Strategies used for childhood chronic functional constipation: the SUCCESS evidence synthesis

Alex Todhunter-Brown*, Lorna Booth, Pauline Campbell, Brenda Cheer, Julie Cowie, Andrew Elders, Suzanne Hagen, Karen Jankulak, Helen Mason, Clare Millington, Margaret Ogden, Charlotte Paterson, Davina Richardson, Debs Smith, Jonathan Sutcliffe, Katie Thomson, Claire Torrens, Doreen McClurg

*Corresponding author for this work

Research output: Contribution to journalArticlepeer-review

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Abstract

BACKGROUND: Up to 30% of children have constipation at some stage in their life. Although often short-lived, in one-third of children it progresses to chronic functional constipation, potentially with overflow incontinence. Optimal management strategies remain unclear.

OBJECTIVE: To determine the most effective interventions, and combinations and sequences of interventions, for childhood chronic functional constipation, and understand how they can best be implemented.

METHODS: Key stakeholders, comprising two parents of children with chronic functional constipation, two adults who experienced childhood chronic functional constipation and four health professional/continence experts, contributed throughout the research. We conducted pragmatic mixed-method reviews. For all reviews, included studies focused on any interventions/strategies, delivered in any setting, to improve any outcomes in children (0-18 years) with a clinical diagnosis of chronic functional constipation (excluding studies of diagnosis/assessment) included. Dual reviewers applied inclusion criteria and assessed risk of bias. One reviewer extracted data, checked by a second reviewer. Scoping review: We systematically searched electronic databases (including Medical Literature Analysis and Retrieval System Online, Excerpta Medica Database, Cumulative Index to Nursing and Allied Health Literature) (January 2011 to March 2020) and grey literature, including studies (any design) reporting any intervention/strategy. Data were coded, tabulated and mapped. Research quality was not evaluated. Systematic reviews of the evidence of effectiveness: For each different intervention, we included existing systematic reviews judged to be low risk of bias (using the Risk of Bias Assessment Tool for Systematic Reviews), updating any meta-analyses with new randomised controlled trials. Where there was no existing low risk of bias systematic reviews, we included randomised controlled trials and other primary studies. The risk of bias was judged using design-specific tools. Evidence was synthesised narratively, and a process of considered judgement was used to judge certainty in the evidence as high, moderate, low, very low or insufficient evidence. Economic synthesis: Included studies (any design, English-language) detailed intervention-related costs. Studies were categorised as cost-consequence, cost-effectiveness, cost-utility or cost-benefit, and reporting quality evaluated using the consensus health economic criteria checklist. Systematic review of implementation factors: Included studies reported data relating to implementation barriers or facilitators. Using a best-fit framework synthesis approach, factors were synthesised around the consolidated framework for implementation research domains.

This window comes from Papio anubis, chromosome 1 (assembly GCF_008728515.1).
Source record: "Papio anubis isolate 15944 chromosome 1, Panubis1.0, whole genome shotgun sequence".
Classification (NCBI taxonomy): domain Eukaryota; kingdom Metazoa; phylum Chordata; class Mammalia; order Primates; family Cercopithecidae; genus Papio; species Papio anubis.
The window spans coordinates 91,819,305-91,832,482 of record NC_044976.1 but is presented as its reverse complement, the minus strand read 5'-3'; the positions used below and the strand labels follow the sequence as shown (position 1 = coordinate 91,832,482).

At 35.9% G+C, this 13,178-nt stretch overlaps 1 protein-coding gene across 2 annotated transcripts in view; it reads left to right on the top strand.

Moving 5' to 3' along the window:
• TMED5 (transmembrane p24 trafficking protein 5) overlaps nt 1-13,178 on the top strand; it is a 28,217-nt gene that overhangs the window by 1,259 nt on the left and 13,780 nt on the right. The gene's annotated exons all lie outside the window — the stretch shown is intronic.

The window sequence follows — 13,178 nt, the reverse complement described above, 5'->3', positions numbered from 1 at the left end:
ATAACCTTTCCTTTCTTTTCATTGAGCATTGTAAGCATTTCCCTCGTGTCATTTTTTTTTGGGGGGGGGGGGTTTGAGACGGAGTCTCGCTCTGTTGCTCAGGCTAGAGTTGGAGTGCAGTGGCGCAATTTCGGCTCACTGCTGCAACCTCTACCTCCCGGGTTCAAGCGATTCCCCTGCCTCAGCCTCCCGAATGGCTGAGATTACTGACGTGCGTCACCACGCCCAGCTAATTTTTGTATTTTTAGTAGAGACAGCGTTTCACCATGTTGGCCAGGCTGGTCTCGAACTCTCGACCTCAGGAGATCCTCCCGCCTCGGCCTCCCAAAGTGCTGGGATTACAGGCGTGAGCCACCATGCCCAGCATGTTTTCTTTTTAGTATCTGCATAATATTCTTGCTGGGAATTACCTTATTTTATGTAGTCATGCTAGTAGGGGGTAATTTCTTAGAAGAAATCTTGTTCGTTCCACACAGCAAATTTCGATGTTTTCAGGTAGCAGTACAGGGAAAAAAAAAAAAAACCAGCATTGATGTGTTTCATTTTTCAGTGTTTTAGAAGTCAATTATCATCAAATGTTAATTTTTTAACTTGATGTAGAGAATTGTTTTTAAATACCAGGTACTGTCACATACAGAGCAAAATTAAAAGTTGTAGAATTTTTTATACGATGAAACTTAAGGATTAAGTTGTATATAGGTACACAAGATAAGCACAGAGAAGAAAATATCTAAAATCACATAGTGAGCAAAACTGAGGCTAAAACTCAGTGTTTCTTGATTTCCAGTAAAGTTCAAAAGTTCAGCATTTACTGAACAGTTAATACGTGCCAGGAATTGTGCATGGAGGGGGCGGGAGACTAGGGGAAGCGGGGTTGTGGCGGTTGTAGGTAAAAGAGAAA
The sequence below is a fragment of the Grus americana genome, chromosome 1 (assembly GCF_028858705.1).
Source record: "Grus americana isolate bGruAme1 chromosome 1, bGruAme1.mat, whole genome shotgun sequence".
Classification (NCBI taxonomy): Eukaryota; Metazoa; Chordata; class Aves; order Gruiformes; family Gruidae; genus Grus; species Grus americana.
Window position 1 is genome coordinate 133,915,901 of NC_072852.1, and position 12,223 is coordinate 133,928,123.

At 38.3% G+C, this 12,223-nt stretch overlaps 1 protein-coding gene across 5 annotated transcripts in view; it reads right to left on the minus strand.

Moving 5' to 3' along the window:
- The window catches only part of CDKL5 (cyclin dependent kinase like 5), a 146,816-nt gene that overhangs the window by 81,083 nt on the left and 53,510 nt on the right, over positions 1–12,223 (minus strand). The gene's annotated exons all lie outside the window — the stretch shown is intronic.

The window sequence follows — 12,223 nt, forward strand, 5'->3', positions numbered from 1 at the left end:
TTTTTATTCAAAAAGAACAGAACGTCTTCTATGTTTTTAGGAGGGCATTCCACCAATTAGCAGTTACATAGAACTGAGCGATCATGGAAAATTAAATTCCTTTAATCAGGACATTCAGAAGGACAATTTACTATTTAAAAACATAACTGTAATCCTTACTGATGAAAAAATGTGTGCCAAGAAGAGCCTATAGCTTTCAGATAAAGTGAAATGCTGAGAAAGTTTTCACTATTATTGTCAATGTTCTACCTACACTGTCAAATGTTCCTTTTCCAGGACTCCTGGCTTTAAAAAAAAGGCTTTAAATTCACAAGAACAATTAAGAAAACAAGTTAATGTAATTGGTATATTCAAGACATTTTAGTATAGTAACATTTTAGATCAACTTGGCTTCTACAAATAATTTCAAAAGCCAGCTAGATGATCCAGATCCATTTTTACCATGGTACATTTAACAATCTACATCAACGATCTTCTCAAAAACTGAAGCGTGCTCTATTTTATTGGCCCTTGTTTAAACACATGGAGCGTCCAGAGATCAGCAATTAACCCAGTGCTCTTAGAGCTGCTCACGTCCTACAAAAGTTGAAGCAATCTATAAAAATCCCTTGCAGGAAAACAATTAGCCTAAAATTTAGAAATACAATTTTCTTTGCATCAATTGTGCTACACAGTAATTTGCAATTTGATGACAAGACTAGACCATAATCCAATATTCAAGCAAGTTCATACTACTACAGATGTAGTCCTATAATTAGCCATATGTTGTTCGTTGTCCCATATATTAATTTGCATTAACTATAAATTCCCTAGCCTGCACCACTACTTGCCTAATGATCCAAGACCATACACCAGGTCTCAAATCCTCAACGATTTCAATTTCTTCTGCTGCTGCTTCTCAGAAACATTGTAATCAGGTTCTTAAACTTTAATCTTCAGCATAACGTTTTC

RESULTS: Stakeholders prioritised outcomes, developed a model which informed evidence synthesis and identified evidence gaps.

SCOPING REVIEW: 651 studies, including 190 randomised controlled trials and 236 primary studies, conservatively reported 48 interventions/intervention combinations.

EFFECTIVENESS SYSTEMATIC REVIEWS: studies explored service delivery models ( n  = 15); interventions delivered by families/carers ( n  = 32), wider children's workforce ( n  = 21), continence teams ( n  = 31) and specialist consultant-led teams ( n  = 42); complementary therapies ( n  = 15); and psychosocial interventions ( n  = 4). One intervention (probiotics) had moderate-quality evidence; all others had low to very-low-quality evidence. Thirty-one studies reported evidence relating to cost or resource use; data were insufficient to support generalisable conclusions. One hundred and six studies described implementation barriers and facilitators.

CONCLUSIONS: Management of childhood chronic functional constipation is complex. The available evidence remains limited, with small, poorly conducted and reported studies. Many evidence gaps were identified. Treatment recommendations within current clinical guidelines remain largely unchanged, but there is a need for research to move away from considering effectiveness of single interventions. Clinical care and future studies must consider the individual characteristics of children.

STUDY REGISTRATION: This study is registered as PROSPERO CRD42019159008.

FUNDING: This award was funded by the National Institute for Health and Care Research (NIHR) Health Technology Assessment programme (NIHR award ref: 128470) and is published in full in Health Technology Assessment; Vol. 28, No. 5. See the NIHR Funding and Awards website for further award information.

Original languageEnglish
Number of pages266
JournalHealth Technology Assessment
Volume28
Issue number5
DOIs
Publication statusPublished - Jan 2024

ASJC Scopus subject areas

  • Health Policy

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